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Long-term test review: Mazda MX-5

Final report: Mazda's MX-5 roadster has proven why it’s a winner after a year on fleet

Overall Auto Express Rating

5.0 out of 5

The Mazda MX-5 proved why it’s an award winner. Its dynamics, affordability and looks make it an attractive proposition. We’re sad to see it go, but we’re about to get an equally appealing replacement from Mazda’s MX-5 family that promises more versatility from a folding top.

Mileage: 5,265Economy: 40.5mpg

It’s time to say goodbye to our Mazda MX-5 after 12 months of motoring – and what a year it’s been.

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The Mazda is sublime, so it was no surprise that it took the Best Roadster crown at the Auto Express 2016 New Car Awards. This is a huge accolade, but the MX-5 went one step better, with its blend of attributes helping it secure one of the biggest prizes in motoring – the World Car of the Year title for 2016.

Our 1.5-litre model in SE-L Nav trim is the sweet spot of the range, with just the right level of equipment to make the MX-5 usable, balancing kit with cost. However, it’s the drivetrain and chassis that have really impressed us during the time we’ve spent with the car.

With a modest 129bhp, the entry-level 1.5 engine is more eager to rev than the 2.0-litre that’s also available. You have to work it, because its 150Nm of torque is produced high up the range at 4,800rpm, but it relishes revs and sounds great.

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This is no real surprise; the fourth-generation MX-5 was designed around this smaller, raspy, naturally aspirated engine, and the way the powertrain works with the chassis makes this one of the most engaging sports cars on the market – at any price.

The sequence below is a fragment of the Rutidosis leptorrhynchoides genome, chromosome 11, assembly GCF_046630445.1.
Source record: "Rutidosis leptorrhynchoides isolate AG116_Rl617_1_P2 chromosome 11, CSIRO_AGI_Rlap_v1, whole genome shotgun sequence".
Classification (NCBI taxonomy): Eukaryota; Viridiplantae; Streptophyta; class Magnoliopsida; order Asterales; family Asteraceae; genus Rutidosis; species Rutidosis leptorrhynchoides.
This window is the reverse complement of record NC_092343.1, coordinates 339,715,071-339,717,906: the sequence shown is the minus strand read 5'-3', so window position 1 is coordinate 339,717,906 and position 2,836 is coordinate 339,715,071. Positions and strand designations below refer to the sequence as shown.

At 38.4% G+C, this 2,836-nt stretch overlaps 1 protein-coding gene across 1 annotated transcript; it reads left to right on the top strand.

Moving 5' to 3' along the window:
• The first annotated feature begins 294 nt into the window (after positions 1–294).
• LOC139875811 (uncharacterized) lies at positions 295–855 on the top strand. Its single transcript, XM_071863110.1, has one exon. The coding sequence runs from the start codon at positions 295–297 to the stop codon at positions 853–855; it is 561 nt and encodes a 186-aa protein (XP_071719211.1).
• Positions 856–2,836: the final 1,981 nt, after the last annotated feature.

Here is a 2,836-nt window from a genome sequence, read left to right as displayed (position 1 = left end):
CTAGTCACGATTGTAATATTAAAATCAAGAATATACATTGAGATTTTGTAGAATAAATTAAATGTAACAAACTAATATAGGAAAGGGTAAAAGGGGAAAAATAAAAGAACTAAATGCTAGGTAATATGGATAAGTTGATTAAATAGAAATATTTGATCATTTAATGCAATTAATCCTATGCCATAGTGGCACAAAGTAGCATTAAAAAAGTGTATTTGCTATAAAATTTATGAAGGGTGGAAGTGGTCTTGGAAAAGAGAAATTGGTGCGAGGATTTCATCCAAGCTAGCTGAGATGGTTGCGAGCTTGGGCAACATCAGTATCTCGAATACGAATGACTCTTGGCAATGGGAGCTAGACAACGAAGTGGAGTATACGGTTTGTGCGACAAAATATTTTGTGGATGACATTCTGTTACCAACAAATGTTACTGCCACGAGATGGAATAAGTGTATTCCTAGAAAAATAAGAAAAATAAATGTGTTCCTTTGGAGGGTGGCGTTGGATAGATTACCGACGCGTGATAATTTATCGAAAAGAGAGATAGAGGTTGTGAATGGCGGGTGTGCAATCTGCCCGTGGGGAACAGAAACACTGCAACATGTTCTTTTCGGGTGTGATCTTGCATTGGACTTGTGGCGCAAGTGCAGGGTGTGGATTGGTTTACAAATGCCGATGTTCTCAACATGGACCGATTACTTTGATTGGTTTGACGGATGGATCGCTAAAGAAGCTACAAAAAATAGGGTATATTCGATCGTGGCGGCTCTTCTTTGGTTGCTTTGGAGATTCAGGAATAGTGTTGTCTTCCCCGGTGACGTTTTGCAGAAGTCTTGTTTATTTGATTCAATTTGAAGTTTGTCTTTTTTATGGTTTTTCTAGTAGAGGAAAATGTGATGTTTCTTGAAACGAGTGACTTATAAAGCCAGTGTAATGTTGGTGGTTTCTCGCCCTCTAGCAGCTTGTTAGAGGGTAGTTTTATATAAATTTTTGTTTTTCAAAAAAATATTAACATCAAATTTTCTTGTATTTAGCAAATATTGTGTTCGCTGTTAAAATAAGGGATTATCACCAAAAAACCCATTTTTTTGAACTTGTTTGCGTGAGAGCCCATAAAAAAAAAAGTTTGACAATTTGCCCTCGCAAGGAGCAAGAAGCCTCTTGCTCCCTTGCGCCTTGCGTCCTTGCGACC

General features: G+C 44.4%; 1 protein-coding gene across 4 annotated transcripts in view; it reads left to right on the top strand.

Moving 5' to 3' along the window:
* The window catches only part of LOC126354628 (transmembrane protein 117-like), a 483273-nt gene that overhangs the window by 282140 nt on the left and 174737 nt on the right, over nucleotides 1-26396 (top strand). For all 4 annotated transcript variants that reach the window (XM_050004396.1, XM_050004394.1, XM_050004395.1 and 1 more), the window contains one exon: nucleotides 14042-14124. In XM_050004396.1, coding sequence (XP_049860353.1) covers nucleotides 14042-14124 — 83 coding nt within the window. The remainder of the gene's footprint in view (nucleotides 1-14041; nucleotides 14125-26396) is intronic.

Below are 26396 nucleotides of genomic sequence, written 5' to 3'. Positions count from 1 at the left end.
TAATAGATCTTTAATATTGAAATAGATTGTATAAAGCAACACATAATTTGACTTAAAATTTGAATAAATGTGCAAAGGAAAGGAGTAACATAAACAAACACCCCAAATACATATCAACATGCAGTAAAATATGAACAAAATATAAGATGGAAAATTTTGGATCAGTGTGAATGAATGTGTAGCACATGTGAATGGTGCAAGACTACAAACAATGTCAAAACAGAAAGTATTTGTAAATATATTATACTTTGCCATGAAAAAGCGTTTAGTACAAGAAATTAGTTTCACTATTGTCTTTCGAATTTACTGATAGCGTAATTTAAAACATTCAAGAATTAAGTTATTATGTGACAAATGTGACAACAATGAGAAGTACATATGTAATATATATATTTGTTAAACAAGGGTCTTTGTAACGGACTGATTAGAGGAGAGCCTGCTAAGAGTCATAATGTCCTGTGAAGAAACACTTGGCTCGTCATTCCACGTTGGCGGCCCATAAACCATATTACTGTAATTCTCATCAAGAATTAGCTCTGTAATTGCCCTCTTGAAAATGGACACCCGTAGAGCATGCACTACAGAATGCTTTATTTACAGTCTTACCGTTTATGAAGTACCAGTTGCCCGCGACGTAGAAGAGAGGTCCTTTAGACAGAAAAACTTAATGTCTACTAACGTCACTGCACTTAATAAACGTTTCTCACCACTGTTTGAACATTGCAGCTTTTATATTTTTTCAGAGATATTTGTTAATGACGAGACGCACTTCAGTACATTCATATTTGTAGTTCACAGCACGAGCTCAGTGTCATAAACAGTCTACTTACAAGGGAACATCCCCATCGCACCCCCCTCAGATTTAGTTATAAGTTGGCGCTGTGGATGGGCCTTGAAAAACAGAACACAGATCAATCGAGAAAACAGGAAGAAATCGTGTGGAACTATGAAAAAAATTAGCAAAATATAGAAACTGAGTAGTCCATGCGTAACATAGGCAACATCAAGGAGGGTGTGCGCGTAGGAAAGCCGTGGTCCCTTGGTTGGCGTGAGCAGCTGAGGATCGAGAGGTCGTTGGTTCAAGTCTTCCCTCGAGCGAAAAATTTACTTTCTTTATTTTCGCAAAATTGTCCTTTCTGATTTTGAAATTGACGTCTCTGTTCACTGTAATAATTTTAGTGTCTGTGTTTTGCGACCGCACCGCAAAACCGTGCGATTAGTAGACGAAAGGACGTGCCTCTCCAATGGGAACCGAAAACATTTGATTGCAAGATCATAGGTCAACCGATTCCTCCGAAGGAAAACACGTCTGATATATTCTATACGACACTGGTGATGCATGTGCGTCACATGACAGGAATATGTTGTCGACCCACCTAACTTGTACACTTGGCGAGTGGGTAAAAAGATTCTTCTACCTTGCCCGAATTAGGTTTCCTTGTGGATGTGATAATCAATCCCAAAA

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The six-speed gearbox is precise, perfectly weighted and provides a lovely connection to the car. The snappy throttle response means you can easily heel-and-toe ‘blip’ your downchanges, while the light clutch makes it as smooth as a supermini in traffic. Our model didn’t feature the firmer Bilstein dampers that only come on the 2.0-litre Sport Nav, but it doesn’t need them.

The MX-5’s softer set-up makes it more compliant over rough roads. But the more forgiving suspension does highlight a few flaws. There’s a noticeable amount of roll, and the open-top layout means there’s some scuttle shake from the chassis. The cabin is cramped, too, and storage isn’t great, with no glovebox and just a few cubbies. But these elements are secondary to the way the car drives, and the fun it delivers.

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We enjoyed it at its best over summer, where the manual soft-top makes it simple to drop the roof at the first sign of some sun, but even the worst of the winter weather couldn’t dent our enthusiasm. Refinement is good with the top up, and when it’s down there’s not too much buffeting, thanks to a little wind deflector between the seats.

This MX-5 has moved the game on with its style and tech at such an affordable price. Our car cost £20,195, and while that’s only £800 less than a turbocharged Fiat 124 Spider, the extra would buy only a basic Fiat, which can’t match the Mazda’s kit or engine purity.

Mazda MX-5: third report

Mileage: 4,257Economy: 40.5mpg

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Summer has drawn to a close, but my patience has paid off with some early autumnal sunshine allowing me to throw back the Mazda MX-5’s roof and catch some rays.